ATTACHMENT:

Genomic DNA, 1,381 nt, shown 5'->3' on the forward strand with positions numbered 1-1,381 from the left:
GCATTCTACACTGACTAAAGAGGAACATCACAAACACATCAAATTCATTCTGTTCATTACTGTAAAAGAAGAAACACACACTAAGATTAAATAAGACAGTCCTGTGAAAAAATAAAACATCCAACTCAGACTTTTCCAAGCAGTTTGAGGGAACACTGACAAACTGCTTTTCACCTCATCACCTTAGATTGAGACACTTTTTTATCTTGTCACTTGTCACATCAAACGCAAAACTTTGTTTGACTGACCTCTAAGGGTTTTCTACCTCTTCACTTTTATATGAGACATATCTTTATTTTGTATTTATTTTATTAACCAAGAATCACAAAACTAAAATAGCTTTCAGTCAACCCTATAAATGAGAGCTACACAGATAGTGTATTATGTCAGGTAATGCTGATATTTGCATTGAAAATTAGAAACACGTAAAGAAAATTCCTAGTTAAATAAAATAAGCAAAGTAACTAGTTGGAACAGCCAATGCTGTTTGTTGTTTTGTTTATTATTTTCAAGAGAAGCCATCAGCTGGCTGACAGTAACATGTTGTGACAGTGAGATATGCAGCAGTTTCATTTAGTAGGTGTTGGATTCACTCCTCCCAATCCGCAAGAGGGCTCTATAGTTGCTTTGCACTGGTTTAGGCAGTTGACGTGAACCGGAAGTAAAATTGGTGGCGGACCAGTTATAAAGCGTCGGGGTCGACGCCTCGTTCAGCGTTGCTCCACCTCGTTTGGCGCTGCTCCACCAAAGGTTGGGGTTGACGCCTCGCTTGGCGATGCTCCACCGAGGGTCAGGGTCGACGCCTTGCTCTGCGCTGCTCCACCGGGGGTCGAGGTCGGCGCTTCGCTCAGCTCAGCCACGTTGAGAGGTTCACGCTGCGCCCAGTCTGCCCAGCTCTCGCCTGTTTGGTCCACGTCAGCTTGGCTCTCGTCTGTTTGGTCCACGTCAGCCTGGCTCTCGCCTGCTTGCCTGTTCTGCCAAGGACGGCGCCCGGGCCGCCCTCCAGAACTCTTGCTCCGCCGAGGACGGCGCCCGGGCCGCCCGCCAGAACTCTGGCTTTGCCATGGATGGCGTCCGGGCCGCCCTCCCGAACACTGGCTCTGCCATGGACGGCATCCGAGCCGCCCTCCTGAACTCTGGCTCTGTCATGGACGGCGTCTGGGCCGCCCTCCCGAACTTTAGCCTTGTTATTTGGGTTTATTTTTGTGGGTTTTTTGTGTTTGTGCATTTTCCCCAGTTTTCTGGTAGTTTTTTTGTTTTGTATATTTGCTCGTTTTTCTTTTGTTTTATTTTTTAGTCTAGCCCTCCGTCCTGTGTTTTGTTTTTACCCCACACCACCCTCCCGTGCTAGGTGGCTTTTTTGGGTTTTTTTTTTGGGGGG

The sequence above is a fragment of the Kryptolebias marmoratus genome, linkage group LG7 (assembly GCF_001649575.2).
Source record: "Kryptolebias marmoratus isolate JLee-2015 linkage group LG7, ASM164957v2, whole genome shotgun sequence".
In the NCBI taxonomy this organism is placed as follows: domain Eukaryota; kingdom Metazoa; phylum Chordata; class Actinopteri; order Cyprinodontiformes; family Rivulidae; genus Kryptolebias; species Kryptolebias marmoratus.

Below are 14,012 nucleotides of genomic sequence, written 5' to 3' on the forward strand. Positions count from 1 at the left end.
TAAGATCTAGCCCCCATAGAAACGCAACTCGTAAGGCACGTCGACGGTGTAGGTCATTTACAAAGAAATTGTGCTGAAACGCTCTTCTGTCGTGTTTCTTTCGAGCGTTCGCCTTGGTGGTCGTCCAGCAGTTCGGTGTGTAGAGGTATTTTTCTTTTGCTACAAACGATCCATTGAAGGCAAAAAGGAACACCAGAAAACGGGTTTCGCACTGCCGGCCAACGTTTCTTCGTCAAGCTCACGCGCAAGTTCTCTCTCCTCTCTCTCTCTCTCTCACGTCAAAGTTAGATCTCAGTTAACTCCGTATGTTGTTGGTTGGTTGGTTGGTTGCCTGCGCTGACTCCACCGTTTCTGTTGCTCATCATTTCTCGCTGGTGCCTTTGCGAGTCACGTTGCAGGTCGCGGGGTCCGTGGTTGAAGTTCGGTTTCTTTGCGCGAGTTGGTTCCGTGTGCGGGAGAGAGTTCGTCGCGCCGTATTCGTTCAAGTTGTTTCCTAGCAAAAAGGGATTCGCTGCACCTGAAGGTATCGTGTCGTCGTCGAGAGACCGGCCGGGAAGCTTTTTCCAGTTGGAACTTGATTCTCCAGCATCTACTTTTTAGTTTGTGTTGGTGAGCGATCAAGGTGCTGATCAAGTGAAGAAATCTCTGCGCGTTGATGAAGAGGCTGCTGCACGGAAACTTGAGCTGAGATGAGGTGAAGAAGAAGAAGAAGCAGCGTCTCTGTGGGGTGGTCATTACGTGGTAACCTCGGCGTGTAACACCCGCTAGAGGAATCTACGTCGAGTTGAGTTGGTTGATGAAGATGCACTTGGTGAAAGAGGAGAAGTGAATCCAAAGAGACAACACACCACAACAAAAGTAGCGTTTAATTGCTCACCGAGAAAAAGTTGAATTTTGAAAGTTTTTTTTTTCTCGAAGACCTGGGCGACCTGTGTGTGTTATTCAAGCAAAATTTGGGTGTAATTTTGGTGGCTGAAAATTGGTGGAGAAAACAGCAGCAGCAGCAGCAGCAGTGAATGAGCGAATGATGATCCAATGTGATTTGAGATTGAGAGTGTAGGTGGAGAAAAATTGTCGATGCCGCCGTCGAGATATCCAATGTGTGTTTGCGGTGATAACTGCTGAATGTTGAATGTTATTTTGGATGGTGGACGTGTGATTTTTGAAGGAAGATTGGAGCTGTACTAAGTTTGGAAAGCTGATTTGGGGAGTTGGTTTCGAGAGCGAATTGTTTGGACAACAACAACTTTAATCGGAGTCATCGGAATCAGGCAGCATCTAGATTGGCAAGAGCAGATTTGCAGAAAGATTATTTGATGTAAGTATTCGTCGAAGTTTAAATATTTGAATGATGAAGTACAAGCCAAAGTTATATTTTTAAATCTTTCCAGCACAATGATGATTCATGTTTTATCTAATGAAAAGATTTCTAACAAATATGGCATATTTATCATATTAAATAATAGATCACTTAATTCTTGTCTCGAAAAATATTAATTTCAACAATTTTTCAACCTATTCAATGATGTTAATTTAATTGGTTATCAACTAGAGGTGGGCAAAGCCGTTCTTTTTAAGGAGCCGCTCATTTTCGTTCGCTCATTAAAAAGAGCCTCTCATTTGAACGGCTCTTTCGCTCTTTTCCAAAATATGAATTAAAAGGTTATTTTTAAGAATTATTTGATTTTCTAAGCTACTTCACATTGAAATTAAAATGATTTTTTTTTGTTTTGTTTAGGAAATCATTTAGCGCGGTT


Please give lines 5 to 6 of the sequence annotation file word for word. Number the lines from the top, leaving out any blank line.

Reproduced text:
In the NCBI taxonomy this organism is placed as follows: domain Eukaryota; kingdom Metazoa; phylum Chordata; class Actinopteri; order Cyprinodontiformes; family Rivulidae; genus Kryptolebias; species Kryptolebias marmoratus.

Below are 14,012 nucleotides of genomic sequence, written 5' to 3' on the forward strand. Positions count from 1 at the left end.